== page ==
Annaleigh Ashford wants you to remember the impact of Paula Jones.

The actress and Broadway star plays the former Arkansas state employee in Ryan Murphy’s latest iteration of American Crime Story, titled Impeachment, in which President Bill Clinton’s 1998 sex scandal—and the women involved—take center stage. Jones was a major figure in the investigative case and the media circus that followed. The first woman to accuse the former president of sexual misconduct, she and her accusations only gained the spotlight when news of the president’s inappropriate affair with former White House intern Monica Lewinsky came to light.

“One of the most exciting things about these installments of American Crime Story is that they force us to take a closer look at a moment in history that we were complicit in as a culture,” Ashford tells “It’s making us reconcile with the fact that we were a part of shaming, politically ridiculing these women who had no agency or voice over their own narrative.”

Below, Ashford details what attracted her to the role of Paula Jones, how Impeachment will change the perception of the women involved with the Clinton scandal, and what our long-lasting interest in that moment in time says about Americans at large.

What attracted you to the role of Paula Jones, and why did you want to be part of retelling one of the most infamous periods of time in U.S. history?

I’m always excited to be a part of anything that Ryan Murphy is involved in. As I started to research Paula Jones, [it all became] so fascinating. I realized the tension at the beginning of this saga was really Jones just aiming to please her husband—that was her main motive. We’re so much more familiar with her involvement in the political arena for the last eight years, but it was interesting to revisit the origins of her life in the public eye. All she wanted was to make her husband happy and get an apology.

The other thing that’s interesting to me about Paula Jones is she’s got a very extreme dialect. She had a very extreme look that was just brutalized by the media and the comedy world of the ’90s. I found that my entry point into this story as a young teenager was through late-night comedy, and most of the knowledge that I had was people making jokes about her coming from a trailer park and about her looks. It’s always an exciting challenge to tackle a larger-than-life character and make sure that she’s still human and not a caricature.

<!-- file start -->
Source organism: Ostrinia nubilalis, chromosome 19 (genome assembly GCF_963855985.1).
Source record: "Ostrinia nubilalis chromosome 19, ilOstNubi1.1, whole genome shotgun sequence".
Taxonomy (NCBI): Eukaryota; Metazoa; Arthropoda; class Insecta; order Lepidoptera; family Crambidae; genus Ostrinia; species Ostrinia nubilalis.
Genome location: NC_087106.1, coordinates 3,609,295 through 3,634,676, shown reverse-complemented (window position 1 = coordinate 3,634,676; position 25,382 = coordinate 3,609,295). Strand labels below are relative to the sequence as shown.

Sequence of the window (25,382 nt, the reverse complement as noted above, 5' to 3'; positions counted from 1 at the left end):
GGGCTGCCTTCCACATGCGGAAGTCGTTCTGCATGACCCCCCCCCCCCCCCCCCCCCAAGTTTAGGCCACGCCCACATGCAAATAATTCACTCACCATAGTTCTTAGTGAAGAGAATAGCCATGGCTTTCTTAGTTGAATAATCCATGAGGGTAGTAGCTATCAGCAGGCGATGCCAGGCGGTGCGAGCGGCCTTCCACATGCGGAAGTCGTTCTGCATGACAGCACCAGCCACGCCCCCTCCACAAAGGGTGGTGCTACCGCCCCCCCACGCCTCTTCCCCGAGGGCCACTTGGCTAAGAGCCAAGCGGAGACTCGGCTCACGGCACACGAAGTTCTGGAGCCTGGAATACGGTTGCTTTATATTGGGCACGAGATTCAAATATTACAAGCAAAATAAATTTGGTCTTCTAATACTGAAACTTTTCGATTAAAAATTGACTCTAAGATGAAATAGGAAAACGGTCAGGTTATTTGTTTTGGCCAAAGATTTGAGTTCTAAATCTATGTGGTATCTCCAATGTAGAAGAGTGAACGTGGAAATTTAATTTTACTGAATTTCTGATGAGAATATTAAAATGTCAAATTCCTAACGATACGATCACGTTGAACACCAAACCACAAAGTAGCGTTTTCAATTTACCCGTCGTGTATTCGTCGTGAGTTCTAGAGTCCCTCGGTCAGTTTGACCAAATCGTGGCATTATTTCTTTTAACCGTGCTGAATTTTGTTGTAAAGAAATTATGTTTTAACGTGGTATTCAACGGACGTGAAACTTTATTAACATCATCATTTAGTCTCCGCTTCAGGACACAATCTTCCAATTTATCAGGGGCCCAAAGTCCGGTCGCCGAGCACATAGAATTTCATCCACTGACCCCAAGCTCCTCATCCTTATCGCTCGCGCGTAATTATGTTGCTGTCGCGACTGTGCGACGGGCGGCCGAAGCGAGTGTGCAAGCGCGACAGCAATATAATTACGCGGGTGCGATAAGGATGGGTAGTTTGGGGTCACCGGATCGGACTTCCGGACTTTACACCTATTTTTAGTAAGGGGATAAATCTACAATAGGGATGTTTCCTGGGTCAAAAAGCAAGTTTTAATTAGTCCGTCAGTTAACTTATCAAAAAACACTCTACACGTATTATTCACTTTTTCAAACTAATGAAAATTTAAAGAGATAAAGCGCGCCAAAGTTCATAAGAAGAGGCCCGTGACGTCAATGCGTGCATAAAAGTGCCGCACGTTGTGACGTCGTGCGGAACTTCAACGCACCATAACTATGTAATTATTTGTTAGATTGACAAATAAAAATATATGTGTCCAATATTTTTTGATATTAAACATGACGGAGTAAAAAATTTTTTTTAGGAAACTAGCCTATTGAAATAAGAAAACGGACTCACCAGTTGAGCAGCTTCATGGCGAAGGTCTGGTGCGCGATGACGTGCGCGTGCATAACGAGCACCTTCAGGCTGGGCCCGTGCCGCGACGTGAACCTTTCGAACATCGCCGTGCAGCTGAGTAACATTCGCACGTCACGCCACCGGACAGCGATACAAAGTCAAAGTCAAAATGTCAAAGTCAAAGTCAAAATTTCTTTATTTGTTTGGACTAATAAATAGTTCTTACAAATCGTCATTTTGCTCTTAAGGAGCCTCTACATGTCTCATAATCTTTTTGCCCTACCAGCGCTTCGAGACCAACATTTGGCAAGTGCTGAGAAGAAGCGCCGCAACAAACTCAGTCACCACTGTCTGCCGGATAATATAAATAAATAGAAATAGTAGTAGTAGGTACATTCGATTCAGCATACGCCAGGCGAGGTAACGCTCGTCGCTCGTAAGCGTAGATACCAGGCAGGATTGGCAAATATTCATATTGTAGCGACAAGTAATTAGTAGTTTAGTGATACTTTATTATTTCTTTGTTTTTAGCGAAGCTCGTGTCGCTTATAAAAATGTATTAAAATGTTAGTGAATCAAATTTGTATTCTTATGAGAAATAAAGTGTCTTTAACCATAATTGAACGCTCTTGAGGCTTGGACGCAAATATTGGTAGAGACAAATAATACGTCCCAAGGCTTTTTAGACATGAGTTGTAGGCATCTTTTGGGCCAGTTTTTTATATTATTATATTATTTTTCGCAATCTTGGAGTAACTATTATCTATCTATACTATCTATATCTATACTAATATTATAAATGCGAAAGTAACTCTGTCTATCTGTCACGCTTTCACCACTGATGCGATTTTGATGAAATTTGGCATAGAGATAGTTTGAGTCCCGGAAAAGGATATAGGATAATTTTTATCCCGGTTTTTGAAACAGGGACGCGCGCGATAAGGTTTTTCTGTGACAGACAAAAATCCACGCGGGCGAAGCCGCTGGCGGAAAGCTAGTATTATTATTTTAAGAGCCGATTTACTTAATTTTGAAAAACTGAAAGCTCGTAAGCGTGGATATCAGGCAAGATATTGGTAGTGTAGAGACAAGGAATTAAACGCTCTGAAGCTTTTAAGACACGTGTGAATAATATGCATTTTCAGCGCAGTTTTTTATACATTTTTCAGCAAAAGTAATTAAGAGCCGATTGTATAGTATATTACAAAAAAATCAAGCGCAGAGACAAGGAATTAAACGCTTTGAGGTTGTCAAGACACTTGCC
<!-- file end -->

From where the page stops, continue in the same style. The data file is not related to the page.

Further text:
When you think of Paula Jones, the person, and then also the Paula Jones that you portray in the series, would you describe her as someone who was misunderstood at the time?

Paula Jones was a catalyst for the house of cards falling. She was the string that sort of unraveled the tapestry, which is something that people forget about. I think she was very misunderstood in the moment, because she was not allowed agency over her story. She was not allowed to really tell her side of the story. Most of her motives were sort of muffled by the actors around her. She had not only her husband pushing her to come forward, but also pushing her to make each step along the way.

She also had quite a few right-wing operatives that were kind of coming in and shaping her journey and her choices. That is always what the heartbreaking part of Paula’s story is—that I don’t feel like she had much control and she was really being pushed by a lot of outside forces.

Were there any lessons you took away from filming, especially while working with such a star-studded cast?